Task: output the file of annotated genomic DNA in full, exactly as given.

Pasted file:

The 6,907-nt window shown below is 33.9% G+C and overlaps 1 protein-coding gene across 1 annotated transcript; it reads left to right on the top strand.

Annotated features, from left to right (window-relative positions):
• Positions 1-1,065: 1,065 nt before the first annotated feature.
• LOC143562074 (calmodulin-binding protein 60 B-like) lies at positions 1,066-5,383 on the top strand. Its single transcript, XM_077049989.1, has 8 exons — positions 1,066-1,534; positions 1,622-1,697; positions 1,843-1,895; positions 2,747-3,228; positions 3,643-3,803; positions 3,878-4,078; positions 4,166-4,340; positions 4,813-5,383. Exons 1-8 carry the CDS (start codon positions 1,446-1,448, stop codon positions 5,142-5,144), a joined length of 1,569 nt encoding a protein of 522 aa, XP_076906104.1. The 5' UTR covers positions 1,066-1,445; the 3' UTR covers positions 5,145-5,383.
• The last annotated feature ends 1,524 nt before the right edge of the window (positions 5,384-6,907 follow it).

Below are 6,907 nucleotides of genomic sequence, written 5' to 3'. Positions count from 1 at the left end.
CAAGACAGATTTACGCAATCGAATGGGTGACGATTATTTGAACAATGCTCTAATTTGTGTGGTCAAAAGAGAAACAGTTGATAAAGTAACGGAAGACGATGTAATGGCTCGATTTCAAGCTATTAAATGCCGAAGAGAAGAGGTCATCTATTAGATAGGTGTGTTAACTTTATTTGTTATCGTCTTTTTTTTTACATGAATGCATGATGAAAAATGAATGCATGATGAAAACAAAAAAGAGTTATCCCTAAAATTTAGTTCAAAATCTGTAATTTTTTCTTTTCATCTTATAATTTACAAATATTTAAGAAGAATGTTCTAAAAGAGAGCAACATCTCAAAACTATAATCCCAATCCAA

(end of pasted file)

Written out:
The 6,907-nt window shown below is 33.9% G+C and overlaps 1 protein-coding gene across 1 annotated transcript; it reads left to right on the top strand.

Annotated features, from left to right (window-relative positions):
• Positions 1-1,065: 1,065 nt before the first annotated feature.
• LOC143562074 (calmodulin-binding protein 60 B-like) lies at positions 1,066-5,383 on the top strand. Its single transcript, XM_077049989.1, has 8 exons — positions 1,066-1,534; positions 1,622-1,697; positions 1,843-1,895; positions 2,747-3,228; positions 3,643-3,803; positions 3,878-4,078; positions 4,166-4,340; positions 4,813-5,383. Exons 1-8 carry the CDS (start codon positions 1,446-1,448, stop codon positions 5,142-5,144), a joined length of 1,569 nt encoding a protein of 522 aa, XP_076906104.1. The 5' UTR covers positions 1,066-1,445; the 3' UTR covers positions 5,145-5,383.
• The last annotated feature ends 1,524 nt before the right edge of the window (positions 5,384-6,907 follow it).

Below are 6,907 nucleotides of genomic sequence, written 5' to 3'. Positions count from 1 at the left end.
CAAGACAGATTTACGCAATCGAATGGGTGACGATTATTTGAACAATGCTCTAATTTGTGTGGTCAAAAGAGAAACAGTTGATAAAGTAACGGAAGACGATGTAATGGCTCGATTTCAAGCTATTAAATGCCGAAGAGAAGAGGTCATCTATTAGATAGGTGTGTTAACTTTATTTGTTATCGTCTTTTTTTTTACATGAATGCATGATGAAAAATGAATGCATGATGAAAACAAAAAAGAGTTATCCCTAAAATTTAGTTCAAAATCTGTAATTTTTTCTTTTCATCTTATAATTTACAAATATTTAAGAAGAATGTTCTAAAAGAGAGCAACATCTCAAAACTATAATCCCAATCCAA